New state legislative maps are a good example of how lawmakers take care of themselves and their party first.
The process of redrawing legislative boundary lines every 10 years is a raw, unflattering, bare-knuckles practice where the majority not only rules, it often brutally vanquishes the minority.
Such is the case with the new legislative district maps forwarded by the Democratic majority in the Illinois General Assembly. They’re designed not only to solidify their party’s hold in the Legislature — the House and Senate districts that include Champaign-Urbana are a good example — but to humiliate the minority Republicans.
All’s fair in love, war and redistricting.
Fifty years ago, for example, the Legislature couldn’t decide on a new map for the state’s congressional districts, so a panel of three federal judges took on the task, reviewing four plans submitted to it. They chose one submitted by a pair of wily House Republicans who, coincidentally or not, both were elected to politically favorable congressional districts within four years. One of those House Republicans was Ed Madigan, who represented Champaign-Urbana in Congress from 1973 to 1991. The other was Henry Hyde, who served even longer, for 15 terms.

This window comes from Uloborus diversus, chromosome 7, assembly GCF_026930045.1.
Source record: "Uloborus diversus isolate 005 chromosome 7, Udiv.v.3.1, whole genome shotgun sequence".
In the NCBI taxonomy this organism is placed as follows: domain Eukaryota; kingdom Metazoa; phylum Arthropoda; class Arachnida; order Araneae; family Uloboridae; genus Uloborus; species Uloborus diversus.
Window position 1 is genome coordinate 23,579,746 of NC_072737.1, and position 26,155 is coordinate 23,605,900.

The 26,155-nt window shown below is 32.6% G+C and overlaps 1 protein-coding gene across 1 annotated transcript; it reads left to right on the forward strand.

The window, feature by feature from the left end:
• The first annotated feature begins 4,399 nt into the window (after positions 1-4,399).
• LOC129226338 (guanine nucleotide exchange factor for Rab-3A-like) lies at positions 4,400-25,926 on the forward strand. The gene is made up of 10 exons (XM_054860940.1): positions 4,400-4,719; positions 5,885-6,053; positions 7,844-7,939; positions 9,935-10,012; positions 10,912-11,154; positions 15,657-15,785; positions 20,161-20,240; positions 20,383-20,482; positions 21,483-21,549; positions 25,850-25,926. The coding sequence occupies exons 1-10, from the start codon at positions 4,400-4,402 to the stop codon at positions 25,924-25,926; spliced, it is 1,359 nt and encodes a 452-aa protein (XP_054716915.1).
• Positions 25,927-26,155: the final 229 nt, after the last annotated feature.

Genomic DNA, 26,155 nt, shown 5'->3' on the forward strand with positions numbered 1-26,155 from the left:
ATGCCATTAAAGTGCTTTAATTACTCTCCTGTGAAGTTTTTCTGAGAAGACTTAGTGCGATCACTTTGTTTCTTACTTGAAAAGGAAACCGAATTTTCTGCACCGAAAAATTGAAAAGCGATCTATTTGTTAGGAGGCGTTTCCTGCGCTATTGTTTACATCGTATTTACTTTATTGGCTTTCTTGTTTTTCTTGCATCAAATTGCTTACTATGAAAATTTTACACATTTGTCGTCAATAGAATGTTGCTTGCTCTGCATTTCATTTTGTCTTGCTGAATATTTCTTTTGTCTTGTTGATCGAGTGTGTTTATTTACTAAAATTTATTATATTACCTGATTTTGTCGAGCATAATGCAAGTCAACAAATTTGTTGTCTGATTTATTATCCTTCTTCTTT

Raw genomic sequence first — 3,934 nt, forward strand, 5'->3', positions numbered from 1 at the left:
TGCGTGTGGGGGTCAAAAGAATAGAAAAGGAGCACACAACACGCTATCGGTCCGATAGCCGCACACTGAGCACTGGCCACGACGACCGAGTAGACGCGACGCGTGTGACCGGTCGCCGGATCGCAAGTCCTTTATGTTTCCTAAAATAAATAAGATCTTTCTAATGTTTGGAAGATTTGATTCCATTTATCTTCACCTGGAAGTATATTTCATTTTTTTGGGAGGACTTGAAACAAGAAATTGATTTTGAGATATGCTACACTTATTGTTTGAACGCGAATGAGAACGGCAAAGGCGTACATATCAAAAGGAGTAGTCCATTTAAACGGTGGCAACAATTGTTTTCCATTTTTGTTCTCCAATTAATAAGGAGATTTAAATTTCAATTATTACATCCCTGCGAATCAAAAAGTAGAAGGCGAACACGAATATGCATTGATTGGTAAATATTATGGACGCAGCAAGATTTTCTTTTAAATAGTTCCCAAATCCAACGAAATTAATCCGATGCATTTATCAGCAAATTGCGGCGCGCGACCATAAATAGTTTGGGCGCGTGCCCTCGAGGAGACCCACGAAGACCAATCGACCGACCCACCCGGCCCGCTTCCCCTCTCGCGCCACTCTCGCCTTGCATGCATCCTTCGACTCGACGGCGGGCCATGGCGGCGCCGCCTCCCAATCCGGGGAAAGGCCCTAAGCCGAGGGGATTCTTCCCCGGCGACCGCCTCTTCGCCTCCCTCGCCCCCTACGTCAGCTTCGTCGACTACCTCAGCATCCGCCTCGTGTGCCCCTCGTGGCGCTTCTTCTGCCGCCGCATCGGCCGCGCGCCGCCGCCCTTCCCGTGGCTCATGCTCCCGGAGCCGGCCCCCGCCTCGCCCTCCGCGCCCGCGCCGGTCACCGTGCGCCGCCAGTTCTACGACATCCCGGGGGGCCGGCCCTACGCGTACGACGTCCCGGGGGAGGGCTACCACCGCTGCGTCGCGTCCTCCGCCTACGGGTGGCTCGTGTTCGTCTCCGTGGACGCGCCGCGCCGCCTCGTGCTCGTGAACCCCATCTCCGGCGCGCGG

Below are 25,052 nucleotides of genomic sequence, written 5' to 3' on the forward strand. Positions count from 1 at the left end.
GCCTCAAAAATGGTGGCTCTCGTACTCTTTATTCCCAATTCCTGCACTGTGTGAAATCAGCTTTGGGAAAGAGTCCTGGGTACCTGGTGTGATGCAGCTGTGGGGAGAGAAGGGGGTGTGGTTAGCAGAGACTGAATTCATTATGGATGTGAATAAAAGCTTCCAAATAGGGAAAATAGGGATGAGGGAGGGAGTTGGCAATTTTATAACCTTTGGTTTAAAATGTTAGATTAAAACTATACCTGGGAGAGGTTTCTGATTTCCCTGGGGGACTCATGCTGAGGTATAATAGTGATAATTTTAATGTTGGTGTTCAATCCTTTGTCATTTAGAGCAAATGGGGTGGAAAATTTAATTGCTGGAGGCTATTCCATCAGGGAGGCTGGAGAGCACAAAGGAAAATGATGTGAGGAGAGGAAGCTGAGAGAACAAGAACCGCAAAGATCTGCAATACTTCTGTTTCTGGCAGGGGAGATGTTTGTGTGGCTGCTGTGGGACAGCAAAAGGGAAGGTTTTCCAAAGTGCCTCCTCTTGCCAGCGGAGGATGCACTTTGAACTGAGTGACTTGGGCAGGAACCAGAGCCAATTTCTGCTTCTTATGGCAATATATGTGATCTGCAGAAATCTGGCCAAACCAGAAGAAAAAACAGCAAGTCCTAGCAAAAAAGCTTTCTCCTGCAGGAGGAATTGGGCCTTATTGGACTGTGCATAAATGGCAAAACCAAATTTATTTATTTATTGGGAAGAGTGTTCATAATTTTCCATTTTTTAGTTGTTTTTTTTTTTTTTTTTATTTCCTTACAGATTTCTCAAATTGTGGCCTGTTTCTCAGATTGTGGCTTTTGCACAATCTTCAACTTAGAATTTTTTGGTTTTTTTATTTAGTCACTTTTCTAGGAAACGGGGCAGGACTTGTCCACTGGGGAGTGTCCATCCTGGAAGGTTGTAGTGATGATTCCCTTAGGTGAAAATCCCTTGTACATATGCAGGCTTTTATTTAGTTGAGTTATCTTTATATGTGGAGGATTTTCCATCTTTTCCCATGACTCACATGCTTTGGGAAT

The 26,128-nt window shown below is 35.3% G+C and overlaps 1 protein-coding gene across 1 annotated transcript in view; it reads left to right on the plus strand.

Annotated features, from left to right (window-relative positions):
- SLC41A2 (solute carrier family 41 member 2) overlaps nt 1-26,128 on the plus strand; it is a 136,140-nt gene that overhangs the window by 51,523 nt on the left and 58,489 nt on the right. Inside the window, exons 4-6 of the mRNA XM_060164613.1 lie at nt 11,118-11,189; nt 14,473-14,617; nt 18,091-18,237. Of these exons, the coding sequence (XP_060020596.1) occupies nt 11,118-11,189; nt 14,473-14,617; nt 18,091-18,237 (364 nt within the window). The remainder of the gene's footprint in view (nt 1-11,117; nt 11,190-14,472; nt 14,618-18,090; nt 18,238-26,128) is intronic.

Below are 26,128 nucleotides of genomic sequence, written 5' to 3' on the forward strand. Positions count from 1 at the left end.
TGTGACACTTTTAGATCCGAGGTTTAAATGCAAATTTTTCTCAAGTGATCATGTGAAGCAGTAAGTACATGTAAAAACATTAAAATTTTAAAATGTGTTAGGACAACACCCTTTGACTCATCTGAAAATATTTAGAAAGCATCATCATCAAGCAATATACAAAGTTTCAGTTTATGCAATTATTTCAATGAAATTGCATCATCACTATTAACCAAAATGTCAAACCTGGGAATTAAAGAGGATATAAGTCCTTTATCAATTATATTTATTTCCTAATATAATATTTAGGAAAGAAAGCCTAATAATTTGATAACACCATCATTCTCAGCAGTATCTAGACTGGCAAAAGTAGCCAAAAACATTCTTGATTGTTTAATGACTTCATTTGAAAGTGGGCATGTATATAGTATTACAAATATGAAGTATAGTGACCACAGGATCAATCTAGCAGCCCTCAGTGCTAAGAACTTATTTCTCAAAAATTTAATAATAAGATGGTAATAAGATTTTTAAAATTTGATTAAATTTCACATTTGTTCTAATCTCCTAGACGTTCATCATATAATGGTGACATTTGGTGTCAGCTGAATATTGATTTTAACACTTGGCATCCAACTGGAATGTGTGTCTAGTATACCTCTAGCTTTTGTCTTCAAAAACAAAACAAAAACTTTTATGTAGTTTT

The federal judges selected the Madigan-Hyde map over one submitted by the entire 24-member congressional delegation that was designed to preserve the status quo and protect all the incumbents.
There’s similar chicanery in the latest version of a new legislative map for Illinois. It throws two East Central Illinois conservatives, Reps. Adam Niemerg of Dieterich and Chris Miller of Oakland, into the same district. Conversely, a new 101st House District that includes Fisher, Mahomet, Tolono, Tuscola and Charleston-Mattoon has no incumbent lawmaker. Similar situations abound all over the state with the new map.
Meanwhile, the Democratic mapmakers made things as comfortable as possible for state Sen. Scott Bennett and state Rep. Carol Ammons, whose districts include Champaign-Urbana. Unlike the existing 2011 map, the new one doesn’t extend to Interstate 57 in west Champaign, eliminating some potentially Republican precincts.
Someday, Illinois will join the growing number of states in which an independent commission draws fair and equitable boundary lines. Until then, legislators will choose their constituents rather than voters getting a full choice of legislative candidates.